The protest camp at Oranienplatz includes a makeshift school, an information tent, a theater, a kitchen tent and a large round circus tent that serves as the main hangout. Banners bearing slogans like "No Person Is Illegal," "Repeal Compulsory Residence" and "Lampedusa Village" -- a reference to the Italian island in the Mediterranean where many African refugees land -- hang throughout the camp. With financial support from local charities and leftist groups, they organize German lessons, computer courses and legal assistance. But it's an uphill battle.
Far-right groups have staged counter-protests. The stabbing in June of a Sudanese camp resident by a young man yelling racist insults escalated into a confrontation involving more than 200 police officers.
It has been enough to awaken unsavory memories of the years immediately following German reunification. The early 1990s saw several right-wing attacks on refugee homes in the former East, including the infamous arson attack on the asylum shelter in Rostock in August of 1992. Nobody died in the days of rock throwing and fire-bomb lobbing that plagued Rostock that summer, but later that year, the home of a Turkish family in Mölln was lit on fire by neo-Nazi attackers, killing three. Another five people lost their lives in a similar attack in Solingen in 1993.
Allert is quick to note that public sentiment in 2013 is generally more welcoming. The protests in Hellersdorf this summer have taken him and many others by surprise. "We recently opened a facility in (the Berlin neighborhood of) Stieglitz and we didn't have sufficient time to notify the neighbors there either," he says. "Not a single one of them complained."
But the German general election, scheduled for Sept. 22, is rapidly approaching. And the NPD has struggled to attract votes in recent years. The asylum home in Hellersdorf has provided the extremist party with the perfect opportunity to mobilize -- and foment -- concerns, fears and latent xenophobia.
The man responsible for running the NPD campaign in Berlin is Sebastian Schmidtke, a 28-year-old who is classified as an active neo-Nazi by Germany's domestic intelligence agency, the Office for the Protection of the Constitution. But he is also an experienced political operative by virtue of his role as head of the Berlin city-state NPD chapter. At a recent meeting with a journalist at a café in the center of Berlin, Schmidtke was on his best behavior, polite and neatly clad in black jeans and a black button-down shirt.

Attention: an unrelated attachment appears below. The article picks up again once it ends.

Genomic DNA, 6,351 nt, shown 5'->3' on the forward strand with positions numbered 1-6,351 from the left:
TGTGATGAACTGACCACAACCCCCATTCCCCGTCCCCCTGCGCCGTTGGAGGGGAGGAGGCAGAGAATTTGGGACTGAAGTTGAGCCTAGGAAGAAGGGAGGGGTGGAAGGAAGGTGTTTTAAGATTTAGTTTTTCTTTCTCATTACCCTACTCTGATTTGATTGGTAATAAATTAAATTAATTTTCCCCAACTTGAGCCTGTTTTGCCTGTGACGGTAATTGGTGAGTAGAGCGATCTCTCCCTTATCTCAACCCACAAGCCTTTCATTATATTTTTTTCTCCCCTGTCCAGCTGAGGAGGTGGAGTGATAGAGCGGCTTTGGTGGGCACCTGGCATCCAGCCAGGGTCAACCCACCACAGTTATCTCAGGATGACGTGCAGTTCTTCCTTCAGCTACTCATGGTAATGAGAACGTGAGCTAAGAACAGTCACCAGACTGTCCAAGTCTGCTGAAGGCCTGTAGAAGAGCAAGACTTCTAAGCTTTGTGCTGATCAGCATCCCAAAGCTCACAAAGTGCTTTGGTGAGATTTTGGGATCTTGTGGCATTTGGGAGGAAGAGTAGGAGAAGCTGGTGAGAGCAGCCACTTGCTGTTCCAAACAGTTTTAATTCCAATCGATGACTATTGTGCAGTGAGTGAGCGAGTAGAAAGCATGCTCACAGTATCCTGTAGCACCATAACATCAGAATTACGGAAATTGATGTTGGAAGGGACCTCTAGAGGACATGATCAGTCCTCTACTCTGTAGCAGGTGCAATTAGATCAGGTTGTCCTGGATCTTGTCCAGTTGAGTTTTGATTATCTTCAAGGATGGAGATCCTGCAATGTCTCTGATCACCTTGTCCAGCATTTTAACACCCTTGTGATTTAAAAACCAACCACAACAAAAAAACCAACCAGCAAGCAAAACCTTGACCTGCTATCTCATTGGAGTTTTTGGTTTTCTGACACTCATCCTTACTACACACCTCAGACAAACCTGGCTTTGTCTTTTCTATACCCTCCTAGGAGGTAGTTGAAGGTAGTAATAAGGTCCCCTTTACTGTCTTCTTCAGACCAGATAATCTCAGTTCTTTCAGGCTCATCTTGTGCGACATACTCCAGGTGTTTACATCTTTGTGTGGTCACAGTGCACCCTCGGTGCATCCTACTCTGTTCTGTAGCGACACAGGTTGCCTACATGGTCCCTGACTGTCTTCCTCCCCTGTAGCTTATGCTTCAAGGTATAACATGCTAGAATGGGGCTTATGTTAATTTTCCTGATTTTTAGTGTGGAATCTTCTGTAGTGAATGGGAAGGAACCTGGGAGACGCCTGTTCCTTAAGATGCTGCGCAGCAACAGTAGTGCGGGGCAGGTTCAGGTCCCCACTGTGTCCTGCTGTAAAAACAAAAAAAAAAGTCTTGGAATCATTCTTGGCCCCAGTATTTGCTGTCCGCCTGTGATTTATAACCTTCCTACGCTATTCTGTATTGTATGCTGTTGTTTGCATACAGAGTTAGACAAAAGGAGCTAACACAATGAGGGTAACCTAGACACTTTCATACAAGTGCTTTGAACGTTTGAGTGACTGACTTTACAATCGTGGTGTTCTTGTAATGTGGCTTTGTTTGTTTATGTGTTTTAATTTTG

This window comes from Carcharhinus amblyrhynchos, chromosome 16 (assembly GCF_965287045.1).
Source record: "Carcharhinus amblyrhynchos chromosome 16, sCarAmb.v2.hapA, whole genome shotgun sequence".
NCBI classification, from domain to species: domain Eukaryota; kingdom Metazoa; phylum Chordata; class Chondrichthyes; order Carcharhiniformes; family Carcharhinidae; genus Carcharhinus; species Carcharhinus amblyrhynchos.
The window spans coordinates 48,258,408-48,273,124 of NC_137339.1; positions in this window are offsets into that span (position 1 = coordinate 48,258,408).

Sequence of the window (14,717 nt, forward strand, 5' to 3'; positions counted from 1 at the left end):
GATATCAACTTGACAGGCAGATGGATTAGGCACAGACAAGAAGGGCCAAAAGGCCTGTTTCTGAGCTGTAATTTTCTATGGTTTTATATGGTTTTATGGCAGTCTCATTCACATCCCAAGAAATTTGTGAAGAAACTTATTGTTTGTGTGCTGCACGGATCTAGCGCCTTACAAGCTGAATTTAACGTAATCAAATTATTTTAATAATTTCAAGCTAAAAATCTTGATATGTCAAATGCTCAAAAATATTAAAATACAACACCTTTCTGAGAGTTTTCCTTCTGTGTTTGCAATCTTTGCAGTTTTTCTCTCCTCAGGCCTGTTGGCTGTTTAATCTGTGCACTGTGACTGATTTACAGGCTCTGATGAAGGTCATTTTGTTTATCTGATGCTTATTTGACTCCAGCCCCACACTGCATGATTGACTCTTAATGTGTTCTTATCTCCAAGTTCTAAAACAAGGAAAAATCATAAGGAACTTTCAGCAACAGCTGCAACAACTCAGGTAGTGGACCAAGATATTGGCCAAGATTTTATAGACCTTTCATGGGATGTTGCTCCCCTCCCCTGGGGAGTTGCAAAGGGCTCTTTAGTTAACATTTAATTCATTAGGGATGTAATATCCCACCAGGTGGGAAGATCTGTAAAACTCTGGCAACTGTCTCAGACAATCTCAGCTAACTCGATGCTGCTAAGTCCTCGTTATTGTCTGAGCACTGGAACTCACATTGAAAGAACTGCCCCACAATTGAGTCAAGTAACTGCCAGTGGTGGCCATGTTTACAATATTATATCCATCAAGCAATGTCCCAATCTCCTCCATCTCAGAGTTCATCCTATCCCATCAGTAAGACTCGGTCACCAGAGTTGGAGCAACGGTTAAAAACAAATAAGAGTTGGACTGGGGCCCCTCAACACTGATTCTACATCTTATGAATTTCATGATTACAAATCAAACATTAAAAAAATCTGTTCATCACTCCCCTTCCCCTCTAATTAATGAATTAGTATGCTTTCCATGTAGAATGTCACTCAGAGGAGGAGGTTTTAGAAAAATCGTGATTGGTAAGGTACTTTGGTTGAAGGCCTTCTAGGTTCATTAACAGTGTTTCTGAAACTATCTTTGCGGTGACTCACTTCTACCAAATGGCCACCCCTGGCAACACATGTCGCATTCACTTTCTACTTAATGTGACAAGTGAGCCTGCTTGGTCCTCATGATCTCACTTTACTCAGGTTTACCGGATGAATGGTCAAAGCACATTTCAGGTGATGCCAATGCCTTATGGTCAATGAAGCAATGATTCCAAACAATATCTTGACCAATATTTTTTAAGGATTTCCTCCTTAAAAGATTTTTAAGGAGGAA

Even his message of intolerance was nicely wrapped in gentle, even tones, carefully calibrated so that the neighboring table wouldn't hear. "The people think, here come the foreigners and they get the same benefits as we do. Our children have no youth facilities and have to more or less play in the concrete jungle. ... Other people are given money even though they don't belong here," he says. "We have almost €2 trillion in national debt, eventually we have to think about our national interests." He makes sure to place the campaign brochures he brought along -- "Live Safely: Stop the Asylum Flood" -- face down so as not to attract unwanted attention.
'Sometimes We Have No Choice'
Yet Schmidtke is anything but passive when it comes to pursuing his vision of nationalism. Since last fall, he has organized several anti-asylum rallies in front of refugee shelters around the city. Recently, he and his followers have been hanging xenophobic campaign posters up in front of the Hellersdorf facility. In January, he attacked a counter-demonstrator with an umbrella, though he claims it was in self-defense.
He also promises that more anti-asylum rallies are to come. "We will definitely be going back to the asylum homes to establish contact with the neighboring residents," Schmidtke says.
Allert, meanwhile, is taking a closer look at what went wrong in Hellersdorf. One thing he pinpoints is that the meeting on July 9 was open to all comers, practically an invitation to the NPD to hijack it. He says that from now on, informational gatherings in neighborhoods will only be open to those who live in the immediate vicinity. He also notes that asylum facilities in Berlin often host events with locals where people bring toys for the children or warm clothes in the winter.
"This is done not because we as a state don't make enough resources available," he says. "It is done to create contact -- to reduce fear and barriers."
Human rights expert Bernd Ladwig, on the other hand, thinks the housing system itself is largely at fault. "When they concentrate refugees in these collective facilities, often without properly consulting the people who live there, it makes it easier for right-wing activists to mobilize against them. People get the impression that there are these huge numbers of foreign people with their foreign habits and appearances moving into their neighborhood. And of course some of the resentments articulated are shared by mainstream people who are not right-wing extremists but do share some xenophobic tendencies."
But with the pressure on to rapidly expand the numbers of asylum homes in Berlin, Allert also noted that his first priority is to house the newcomers. "We don't carry out a survey and if the residents say yes, we do it, and if they say no, we don't," he says. "Sometimes we have no other choice than to simply take a building and say: 'Okay, we are going to do this here now.'"
08/30/2013 10:59 AM
Flats over Shelters: Asylum Seekers Embrace Alternative Housing
By Maximilian Popp and Sven Röbel